In the garden, as in life, endings and beginnings are easily confused, one for the other.
This year’s spring garden: unexpected joys, and things that make me go hmmm…
If there is one thing that nature isn’t it’s stingy.
Can any flower match the ebullient generosity of the sunflower?
It’s autumn and the garden is a set table prepared for everyone.
The hummingbirds visit the late-blooming flowers and say grace.
We, too, bow our heads at the groaning table.
“A good measure, pressed down, shaken together and running over, will be poured into your lap.” (Luke, 6:38).
Of course, there are flowers in the August garden. But the fruits of hard labor are what stand out to me this time of year. And like a woman in the last trimester of her pregnancy, the garden looks both magnificent and worn.
Clearly, the gladioli have come into their own.
Although the Dinner Plate Dahlias are definitely about to up the ante.
The prairie natives offer a more subtle beauty.
But mostly I am pleased that despite the terrible weather, the 8 seed potatoes I cut into pieces and planted back in March produced about a bushel of potatoes.
I was sure the crop was a complete loss.
That’s all the garden news that is fit to print on Tootsie Time’s Fertilizer Friday! More next week!
By late July, the perennial ornamentals are gorgeous — and surely in need of continued care — but they grab my attention only briefly as indistinct flashes of color, as bobbing forms choked with buzzing or fluttering pollinators.
I am captive to the summer harvest, instead.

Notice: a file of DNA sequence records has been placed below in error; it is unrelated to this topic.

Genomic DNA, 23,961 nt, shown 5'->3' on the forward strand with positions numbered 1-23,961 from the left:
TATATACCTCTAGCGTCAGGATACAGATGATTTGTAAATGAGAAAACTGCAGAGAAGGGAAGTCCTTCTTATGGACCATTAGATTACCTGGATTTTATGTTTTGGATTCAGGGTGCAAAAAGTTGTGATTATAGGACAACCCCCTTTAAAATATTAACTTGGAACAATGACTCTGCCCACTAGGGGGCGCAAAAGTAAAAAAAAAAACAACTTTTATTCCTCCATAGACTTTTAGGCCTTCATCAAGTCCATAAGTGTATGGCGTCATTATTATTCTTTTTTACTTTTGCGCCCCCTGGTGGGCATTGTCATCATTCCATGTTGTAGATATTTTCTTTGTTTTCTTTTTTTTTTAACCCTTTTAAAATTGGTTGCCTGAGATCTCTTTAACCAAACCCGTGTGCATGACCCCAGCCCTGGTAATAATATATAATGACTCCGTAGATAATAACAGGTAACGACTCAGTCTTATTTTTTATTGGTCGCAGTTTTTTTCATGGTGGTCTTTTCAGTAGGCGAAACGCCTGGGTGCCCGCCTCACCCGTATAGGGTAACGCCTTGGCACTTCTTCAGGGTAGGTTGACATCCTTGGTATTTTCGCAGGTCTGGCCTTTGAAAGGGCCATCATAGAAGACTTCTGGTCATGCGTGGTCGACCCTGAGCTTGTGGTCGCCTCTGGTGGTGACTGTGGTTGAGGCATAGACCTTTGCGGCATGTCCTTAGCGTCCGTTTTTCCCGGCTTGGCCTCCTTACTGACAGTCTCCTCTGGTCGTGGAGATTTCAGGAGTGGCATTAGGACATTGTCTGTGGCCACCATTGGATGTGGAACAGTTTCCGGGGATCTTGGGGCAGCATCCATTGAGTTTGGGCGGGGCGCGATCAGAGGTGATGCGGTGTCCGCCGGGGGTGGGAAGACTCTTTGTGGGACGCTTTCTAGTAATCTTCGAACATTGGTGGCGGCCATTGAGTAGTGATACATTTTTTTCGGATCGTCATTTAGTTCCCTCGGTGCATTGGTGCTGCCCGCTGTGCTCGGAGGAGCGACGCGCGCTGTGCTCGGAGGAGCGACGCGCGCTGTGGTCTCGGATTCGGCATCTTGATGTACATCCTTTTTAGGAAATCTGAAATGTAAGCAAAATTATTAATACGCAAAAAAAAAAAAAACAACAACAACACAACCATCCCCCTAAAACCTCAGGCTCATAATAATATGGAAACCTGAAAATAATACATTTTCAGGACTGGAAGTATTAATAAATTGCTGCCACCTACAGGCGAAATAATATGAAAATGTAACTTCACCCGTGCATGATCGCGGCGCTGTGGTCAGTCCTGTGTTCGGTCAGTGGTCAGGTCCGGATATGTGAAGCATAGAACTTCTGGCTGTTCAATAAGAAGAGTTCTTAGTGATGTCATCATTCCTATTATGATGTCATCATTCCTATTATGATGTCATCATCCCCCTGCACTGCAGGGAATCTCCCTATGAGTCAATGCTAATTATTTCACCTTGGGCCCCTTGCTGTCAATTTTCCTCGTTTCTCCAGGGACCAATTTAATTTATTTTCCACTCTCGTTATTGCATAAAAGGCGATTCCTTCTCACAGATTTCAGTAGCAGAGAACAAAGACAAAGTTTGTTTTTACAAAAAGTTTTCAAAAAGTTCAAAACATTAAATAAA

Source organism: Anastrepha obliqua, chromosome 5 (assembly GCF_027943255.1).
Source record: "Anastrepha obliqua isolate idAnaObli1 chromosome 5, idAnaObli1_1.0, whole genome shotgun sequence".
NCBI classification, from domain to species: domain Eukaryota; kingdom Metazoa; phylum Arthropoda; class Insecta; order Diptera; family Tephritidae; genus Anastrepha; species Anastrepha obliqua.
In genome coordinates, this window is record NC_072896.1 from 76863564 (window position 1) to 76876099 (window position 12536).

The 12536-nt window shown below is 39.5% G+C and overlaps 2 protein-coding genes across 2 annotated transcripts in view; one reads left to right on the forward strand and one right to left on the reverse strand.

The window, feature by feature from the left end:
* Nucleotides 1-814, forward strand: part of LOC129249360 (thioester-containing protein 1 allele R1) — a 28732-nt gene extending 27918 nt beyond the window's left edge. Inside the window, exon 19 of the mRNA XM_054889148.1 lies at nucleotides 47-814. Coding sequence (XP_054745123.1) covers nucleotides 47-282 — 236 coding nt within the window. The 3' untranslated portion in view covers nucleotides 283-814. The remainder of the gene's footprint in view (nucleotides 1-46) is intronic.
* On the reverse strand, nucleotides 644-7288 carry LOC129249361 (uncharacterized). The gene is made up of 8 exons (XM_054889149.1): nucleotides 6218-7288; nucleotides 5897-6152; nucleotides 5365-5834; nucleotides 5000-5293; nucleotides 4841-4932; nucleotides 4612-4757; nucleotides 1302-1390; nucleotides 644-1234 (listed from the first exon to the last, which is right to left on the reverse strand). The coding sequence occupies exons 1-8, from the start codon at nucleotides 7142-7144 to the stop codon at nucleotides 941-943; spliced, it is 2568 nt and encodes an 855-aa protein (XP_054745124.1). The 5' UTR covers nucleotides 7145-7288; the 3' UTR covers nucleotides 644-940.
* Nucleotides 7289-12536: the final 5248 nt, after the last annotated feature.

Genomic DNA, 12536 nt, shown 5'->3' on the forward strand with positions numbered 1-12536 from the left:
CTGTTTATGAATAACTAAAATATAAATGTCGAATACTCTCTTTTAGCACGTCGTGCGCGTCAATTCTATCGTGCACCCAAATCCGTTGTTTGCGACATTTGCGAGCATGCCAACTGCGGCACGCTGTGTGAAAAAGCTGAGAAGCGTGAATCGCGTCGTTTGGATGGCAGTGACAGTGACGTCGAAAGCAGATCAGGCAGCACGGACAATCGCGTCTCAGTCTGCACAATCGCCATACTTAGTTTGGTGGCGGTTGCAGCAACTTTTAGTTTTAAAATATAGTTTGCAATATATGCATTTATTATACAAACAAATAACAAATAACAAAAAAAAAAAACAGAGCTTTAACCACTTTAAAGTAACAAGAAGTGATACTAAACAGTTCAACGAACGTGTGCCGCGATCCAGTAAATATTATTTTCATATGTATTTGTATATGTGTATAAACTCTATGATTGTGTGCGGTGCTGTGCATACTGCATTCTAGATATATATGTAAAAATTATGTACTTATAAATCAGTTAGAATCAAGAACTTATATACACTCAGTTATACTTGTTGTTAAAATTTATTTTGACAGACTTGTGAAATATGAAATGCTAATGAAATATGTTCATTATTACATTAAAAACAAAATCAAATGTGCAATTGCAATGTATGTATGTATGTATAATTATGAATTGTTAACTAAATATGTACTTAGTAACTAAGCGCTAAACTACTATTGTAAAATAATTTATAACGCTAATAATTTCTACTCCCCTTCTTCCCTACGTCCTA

It takes all of my concentration and care to find the pole beans, the bush beans, the wax beans, and cucumbers while they remain young and tender. Zucchinis the size of my thigh appear overnight. Before I can say “boo,” pole beans long as licorice ropes, pods fat as a thumbnail, dangle smug and inedible before my near-sighted, bi-focal’d geek’s face.
Every harvest season, the cleverness of our hunter and gatherer ancestors strikes me anew.
The children have long since locked their jaws against green beans and against cucumber salads. This means I don’t have time to spend among the flowers. I am locked in the kitchen with the canning kettle and the vacuum packer, shuttling back and forth between the stove, the herb bed, the oven, and the garage freezer. My cupboards are beginning to jam with jam and are slowly populating with pickles because I’ll be damned and dining with the Devil before I let half a year’s work go to the pill bugs and beetles.
I worry about the tomatoes, all of which are late ripening varieties. Whether or not I harvest a dozen sorry-looking fruits, or a bumper crop big enough to put up sauce depends on the next 30 days of weather that will invite every disease known to man.
I’ve Japanese pumpkins forming on vines, but have lost one whole plant to insect-vectored bacterial wilt. I’m blue in the face holding my breath, hoping against hope that I can hold off the pests long enough for the fruits on the remaining plants to ripen. I know prayer is useless. I consider voodoo, but the new chicken tractor my husband and I are working on isn’t quite ready for feathered inhabitants.
Why have my potatoes not died back to the ground yet? What are they doing under the straw? Maybe I should dig them up now, immature tubers notwithstanding… Perhaps I should leave them in the ground to develop the fat starchy tubers I love. But if I roll that set of dice, will I crap out with Snake Eyes? Will Late Blight wipe out a crop never intended to be in the ground late enough to catch it?
Nightly, now, a raccoon interloper breaks off a single stalk of corn… warning me that s/he and I are in a waiting game for that perfect moment of ripeness. I know I’m going to lose: I’ve planted an heirloom variety that surprisingly, marvelously, unexpectedly, has cranberry colored corn silk. How am I supposed to tell if the corn is ripe if the tassels don’t turn brown?
What I want to know… what I really want to know… is who ate my gooseberries?
Now, mosey on over to Fertilizer Friday at Tootsie Time’s place. Find out how other July gardeners are managing their harvests.
Brace yourself, gentle reader. The time for confession is at hand. I am coming out of the organic garden closet.
I have used Round-Up.